Thursday, October 31, 2013
The way that Americans use the term secularism is typically very different from the way that Europeans or Turks use it.
1. The American view of secularism is characterized by the principle of "separation." The government is protected from being ruled by religious institutions and religious institutions are protected from government interference.
2. The European (and Turkish) view of secularism is characterized by the government control of religious life. The state defines and makes determinations about religion, presumably for the perceived benefit of the public and for the protection of the state.
The American view, which is usually attributed to Thomas Jefferson, is one of the unique contributions of America to the world. It ensures that religious expression can flourish without being a threat to, or being threatened by, the government. Together with the principle of religious freedom, this separates ethnicity and citizenship from religious identity. This makes it possible for people of any religious belief to count themselves citizens, and even more significantly, it makes it possible for people of any ethnicity to be free with regard to religious belief without feeling constrained by their ethnic identity. In Turkey, for example, there is a general conviction that being Muslim is part of what it means to be Turkish. And the Turkish state religious system is built on that identification. This is no different from the Ottoman system that preceded it.
This defense of separation shouldn't bother Christians who want to honor America's Christian heritage. As Lamin Sanneh would say, the American system is a tree with Christian roots, but the fruit is available to everyone. We should continue to sow into the roots and insist on protecting the principle that the fruit of religious freedom be available to everyone.
Sometimes American Christians downplay or disparage secularism and the principle of separation in their zeal to defend Christian truth. But the role of the state is necessarily different from the role of the church. Should Christians campaign for other religious beliefs to be illegal? Should citizens be legally required to confess faith in Christ? Should church attendance and Bible reading be enforced by the government? Thankfully I don't think I know any Christians who believe those things.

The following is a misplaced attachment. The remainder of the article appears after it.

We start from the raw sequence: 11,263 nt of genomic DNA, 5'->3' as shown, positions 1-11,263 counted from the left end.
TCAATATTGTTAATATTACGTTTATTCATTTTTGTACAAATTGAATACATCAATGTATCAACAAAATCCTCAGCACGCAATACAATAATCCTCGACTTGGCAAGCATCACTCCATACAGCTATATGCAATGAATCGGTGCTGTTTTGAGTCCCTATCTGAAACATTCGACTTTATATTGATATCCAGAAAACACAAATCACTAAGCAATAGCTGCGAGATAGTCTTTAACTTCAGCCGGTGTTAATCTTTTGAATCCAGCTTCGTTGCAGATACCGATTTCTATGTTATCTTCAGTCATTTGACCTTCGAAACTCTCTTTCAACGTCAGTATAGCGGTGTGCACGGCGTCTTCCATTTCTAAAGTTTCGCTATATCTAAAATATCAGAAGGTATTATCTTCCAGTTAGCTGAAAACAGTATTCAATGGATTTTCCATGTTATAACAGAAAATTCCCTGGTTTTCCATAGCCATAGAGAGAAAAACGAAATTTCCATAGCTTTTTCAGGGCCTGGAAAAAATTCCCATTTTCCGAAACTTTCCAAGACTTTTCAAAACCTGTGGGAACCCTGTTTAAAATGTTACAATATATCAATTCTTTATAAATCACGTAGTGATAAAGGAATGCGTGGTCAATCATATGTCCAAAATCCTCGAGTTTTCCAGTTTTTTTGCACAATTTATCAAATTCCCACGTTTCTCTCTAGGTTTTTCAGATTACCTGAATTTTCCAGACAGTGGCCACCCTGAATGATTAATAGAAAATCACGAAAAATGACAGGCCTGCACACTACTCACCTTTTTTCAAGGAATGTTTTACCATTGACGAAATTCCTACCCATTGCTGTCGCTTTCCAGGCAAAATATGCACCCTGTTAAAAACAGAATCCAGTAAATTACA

Historically, European countries have adopted the second kind of secularism. The Roman Empire gave this tradition of defining and controlling religion to the West. The Enlightenment reinforced this view with its conviction that the role of religion in society would fade as education in the sciences increased. Aftet its revolution France built a system on those assumptions, and Turkey followed suit. However, the Enlightment assumption proved false and religion has continued to be as signifant as it ever was.
Turkish citizens are born with an assigned religious identity. If they are born to ethnically Turkish parents their identity card reads "Islam." Public schools teach "religion" classes, but only Islam is allowed to be taught. Imams (religious leaders) in Turkish mosques are all employed by the government.
There are now 4,500 Turkish Christians in Turkey. They are just as Turkish as their Muslim neighbors and they are just as loyal to their country as citizens. But because of this tradition of government control of religion and the principle of identifying ethnicity with religious belief, the very existence of Turkish Christianity represents a reconfiguration of Turkish identity.
Wednesday, June 5, 2013
Today is the fifth day of protests in dozens of cities throughout Turkey. The demonstrations began at Gezi Park in Istanbul where dozens of people had been protesting government plans to remove the park to make way for a possible shopping mall. The park is a well-loved green space with some trees that were apparently planted during the era of Ataturk in the early 20th century. The original protests were generally peaceful and environmentalist in nature, but there was already a political element given the park's renown and the current government's "moderate Islamist" stance. Secularists in Turkey are normally supporters of Ataturk and his reforms and they are often at odds with the Islamists.
The police responded to the demonstration with a show of force, moving people out of the park and using tear gas and pepper spray. Word of the excessive force used by police spread quickly and images of clashes between protestors and police flooded Twitter and Facebook. Thousands of people in Istanbul were moved to action to express solidarity with the protestors at Gezi Park, and the police escalated the situation with increasing violence, including street tanks, water cannons, and more gas cannisters.
People in other cities, also outraged at the police response to the demonstrations, began to take to the streets. The protests were quickly broadened to include expressions of discontent with Turkey's current government, particularly the perceived strong-handed control being wielded by prime minister Recep Tayyip Erdogan and the Turkish police forces. Crowds in more than 20 of Turkey's 81 provinces participated in the protests. People began calling for the prime minister to resign, and graffiti related to Erdogan and the police began to appear throughout the country.